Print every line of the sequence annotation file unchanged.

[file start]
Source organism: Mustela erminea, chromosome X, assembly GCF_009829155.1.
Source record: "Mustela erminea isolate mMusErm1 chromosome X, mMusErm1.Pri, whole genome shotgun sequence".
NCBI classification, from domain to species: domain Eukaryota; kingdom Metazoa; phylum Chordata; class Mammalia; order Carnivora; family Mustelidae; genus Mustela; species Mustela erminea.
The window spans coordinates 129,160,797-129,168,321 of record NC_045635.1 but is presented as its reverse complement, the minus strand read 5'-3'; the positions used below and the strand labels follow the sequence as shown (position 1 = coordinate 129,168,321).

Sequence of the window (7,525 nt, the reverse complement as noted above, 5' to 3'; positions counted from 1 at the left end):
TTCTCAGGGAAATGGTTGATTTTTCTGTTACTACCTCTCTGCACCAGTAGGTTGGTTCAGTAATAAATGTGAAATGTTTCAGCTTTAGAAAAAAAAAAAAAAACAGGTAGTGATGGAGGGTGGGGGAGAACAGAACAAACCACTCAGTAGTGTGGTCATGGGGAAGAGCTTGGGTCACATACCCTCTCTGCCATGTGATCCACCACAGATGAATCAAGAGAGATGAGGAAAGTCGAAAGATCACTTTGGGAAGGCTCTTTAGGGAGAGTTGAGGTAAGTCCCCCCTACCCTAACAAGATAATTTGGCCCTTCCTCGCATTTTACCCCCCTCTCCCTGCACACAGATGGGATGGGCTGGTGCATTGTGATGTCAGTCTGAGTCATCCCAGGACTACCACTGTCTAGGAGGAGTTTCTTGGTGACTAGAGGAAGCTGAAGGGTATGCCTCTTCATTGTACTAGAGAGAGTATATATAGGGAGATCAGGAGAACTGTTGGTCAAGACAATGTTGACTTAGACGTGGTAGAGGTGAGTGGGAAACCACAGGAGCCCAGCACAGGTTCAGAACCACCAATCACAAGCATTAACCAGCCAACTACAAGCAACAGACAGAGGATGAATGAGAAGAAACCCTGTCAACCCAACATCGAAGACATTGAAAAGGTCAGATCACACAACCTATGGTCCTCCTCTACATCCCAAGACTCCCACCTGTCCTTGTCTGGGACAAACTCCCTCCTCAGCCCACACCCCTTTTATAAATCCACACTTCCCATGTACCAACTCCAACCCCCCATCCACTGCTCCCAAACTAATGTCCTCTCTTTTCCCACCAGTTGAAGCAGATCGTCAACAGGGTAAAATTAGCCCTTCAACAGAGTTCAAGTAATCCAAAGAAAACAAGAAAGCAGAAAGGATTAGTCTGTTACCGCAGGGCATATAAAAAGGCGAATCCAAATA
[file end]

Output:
Source organism: Mustela erminea, chromosome X, assembly GCF_009829155.1.
Source record: "Mustela erminea isolate mMusErm1 chromosome X, mMusErm1.Pri, whole genome shotgun sequence".
NCBI classification, from domain to species: domain Eukaryota; kingdom Metazoa; phylum Chordata; class Mammalia; order Carnivora; family Mustelidae; genus Mustela; species Mustela erminea.
The window spans coordinates 129,160,797-129,168,321 of record NC_045635.1 but is presented as its reverse complement, the minus strand read 5'-3'; the positions used below and the strand labels follow the sequence as shown (position 1 = coordinate 129,168,321).

Sequence of the window (7,525 nt, the reverse complement as noted above, 5' to 3'; positions counted from 1 at the left end):
TTCTCAGGGAAATGGTTGATTTTTCTGTTACTACCTCTCTGCACCAGTAGGTTGGTTCAGTAATAAATGTGAAATGTTTCAGCTTTAGAAAAAAAAAAAAAAACAGGTAGTGATGGAGGGTGGGGGAGAACAGAACAAACCACTCAGTAGTGTGGTCATGGGGAAGAGCTTGGGTCACATACCCTCTCTGCCATGTGATCCACCACAGATGAATCAAGAGAGATGAGGAAAGTCGAAAGATCACTTTGGGAAGGCTCTTTAGGGAGAGTTGAGGTAAGTCCCCCCTACCCTAACAAGATAATTTGGCCCTTCCTCGCATTTTACCCCCCTCTCCCTGCACACAGATGGGATGGGCTGGTGCATTGTGATGTCAGTCTGAGTCATCCCAGGACTACCACTGTCTAGGAGGAGTTTCTTGGTGACTAGAGGAAGCTGAAGGGTATGCCTCTTCATTGTACTAGAGAGAGTATATATAGGGAGATCAGGAGAACTGTTGGTCAAGACAATGTTGACTTAGACGTGGTAGAGGTGAGTGGGAAACCACAGGAGCCCAGCACAGGTTCAGAACCACCAATCACAAGCATTAACCAGCCAACTACAAGCAACAGACAGAGGATGAATGAGAAGAAACCCTGTCAACCCAACATCGAAGACATTGAAAAGGTCAGATCACACAACCTATGGTCCTCCTCTACATCCCAAGACTCCCACCTGTCCTTGTCTGGGACAAACTCCCTCCTCAGCCCACACCCCTTTTATAAATCCACACTTCCCATGTACCAACTCCAACCCCCCATCCACTGCTCCCAAACTAATGTCCTCTCTTTTCCCACCAGTTGAAGCAGATCGTCAACAGGGTAAAATTAGCCCTTCAACAGAGTTCAAGTAATCCAAAGAAAACAAGAAAGCAGAAAGGATTAGTCTGTTACCGCAGGGCATATAAAAAGGCGAATCCAAATA